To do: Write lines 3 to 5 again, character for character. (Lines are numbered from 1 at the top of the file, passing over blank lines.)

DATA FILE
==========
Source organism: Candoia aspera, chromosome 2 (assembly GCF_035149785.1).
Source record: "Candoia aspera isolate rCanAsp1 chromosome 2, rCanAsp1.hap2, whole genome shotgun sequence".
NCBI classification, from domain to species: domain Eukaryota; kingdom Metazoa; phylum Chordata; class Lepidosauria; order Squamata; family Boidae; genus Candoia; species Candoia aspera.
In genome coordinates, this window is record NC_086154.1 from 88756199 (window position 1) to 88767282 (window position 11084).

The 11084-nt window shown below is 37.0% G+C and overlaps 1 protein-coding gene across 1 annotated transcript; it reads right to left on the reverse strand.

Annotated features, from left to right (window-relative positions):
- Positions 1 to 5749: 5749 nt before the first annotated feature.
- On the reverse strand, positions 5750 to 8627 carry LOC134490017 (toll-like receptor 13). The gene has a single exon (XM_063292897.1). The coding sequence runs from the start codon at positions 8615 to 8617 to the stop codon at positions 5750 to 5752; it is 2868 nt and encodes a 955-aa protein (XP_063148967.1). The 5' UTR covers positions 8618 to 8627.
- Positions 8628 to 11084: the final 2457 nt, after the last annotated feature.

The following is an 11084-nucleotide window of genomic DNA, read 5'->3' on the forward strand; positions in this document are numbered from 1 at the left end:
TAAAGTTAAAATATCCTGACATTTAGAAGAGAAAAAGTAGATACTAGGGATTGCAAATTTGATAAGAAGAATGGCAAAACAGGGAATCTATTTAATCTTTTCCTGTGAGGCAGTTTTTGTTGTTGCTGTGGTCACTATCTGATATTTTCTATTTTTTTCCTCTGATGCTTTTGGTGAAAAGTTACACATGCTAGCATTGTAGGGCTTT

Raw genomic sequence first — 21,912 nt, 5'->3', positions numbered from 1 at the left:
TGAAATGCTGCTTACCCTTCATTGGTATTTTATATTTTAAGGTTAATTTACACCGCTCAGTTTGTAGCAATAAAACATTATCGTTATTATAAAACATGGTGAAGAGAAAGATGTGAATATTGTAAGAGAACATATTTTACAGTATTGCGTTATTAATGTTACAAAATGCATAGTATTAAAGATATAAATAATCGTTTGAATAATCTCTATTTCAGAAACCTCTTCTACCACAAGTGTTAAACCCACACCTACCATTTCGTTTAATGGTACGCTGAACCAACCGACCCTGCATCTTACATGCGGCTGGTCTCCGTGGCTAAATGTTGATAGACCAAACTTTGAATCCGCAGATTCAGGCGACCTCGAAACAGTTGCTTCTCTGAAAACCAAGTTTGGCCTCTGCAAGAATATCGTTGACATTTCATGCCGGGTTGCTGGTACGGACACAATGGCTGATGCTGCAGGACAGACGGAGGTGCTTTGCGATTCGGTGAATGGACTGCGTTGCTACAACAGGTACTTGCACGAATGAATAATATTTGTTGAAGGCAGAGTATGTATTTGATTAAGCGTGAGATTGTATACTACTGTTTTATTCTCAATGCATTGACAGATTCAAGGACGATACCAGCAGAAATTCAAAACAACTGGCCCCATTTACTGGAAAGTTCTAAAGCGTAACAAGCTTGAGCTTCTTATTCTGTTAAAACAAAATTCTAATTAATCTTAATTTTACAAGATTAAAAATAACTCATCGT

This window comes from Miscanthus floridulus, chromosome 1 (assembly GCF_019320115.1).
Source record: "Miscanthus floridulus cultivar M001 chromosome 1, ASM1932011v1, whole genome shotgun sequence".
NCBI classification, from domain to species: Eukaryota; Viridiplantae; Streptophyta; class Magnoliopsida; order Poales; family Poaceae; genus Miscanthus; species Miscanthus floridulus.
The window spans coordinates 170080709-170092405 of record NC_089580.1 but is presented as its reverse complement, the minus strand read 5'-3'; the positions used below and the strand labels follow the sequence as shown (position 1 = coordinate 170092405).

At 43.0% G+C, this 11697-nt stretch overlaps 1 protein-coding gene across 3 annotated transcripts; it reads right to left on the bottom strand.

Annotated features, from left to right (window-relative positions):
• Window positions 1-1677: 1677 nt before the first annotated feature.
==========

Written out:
NCBI classification, from domain to species: domain Eukaryota; kingdom Metazoa; phylum Chordata; class Lepidosauria; order Squamata; family Boidae; genus Candoia; species Candoia aspera.
In genome coordinates, this window is record NC_086154.1 from 88756199 (window position 1) to 88767282 (window position 11084).

The 11084-nt window shown below is 37.0% G+C and overlaps 1 protein-coding gene across 1 annotated transcript; it reads right to left on the reverse strand.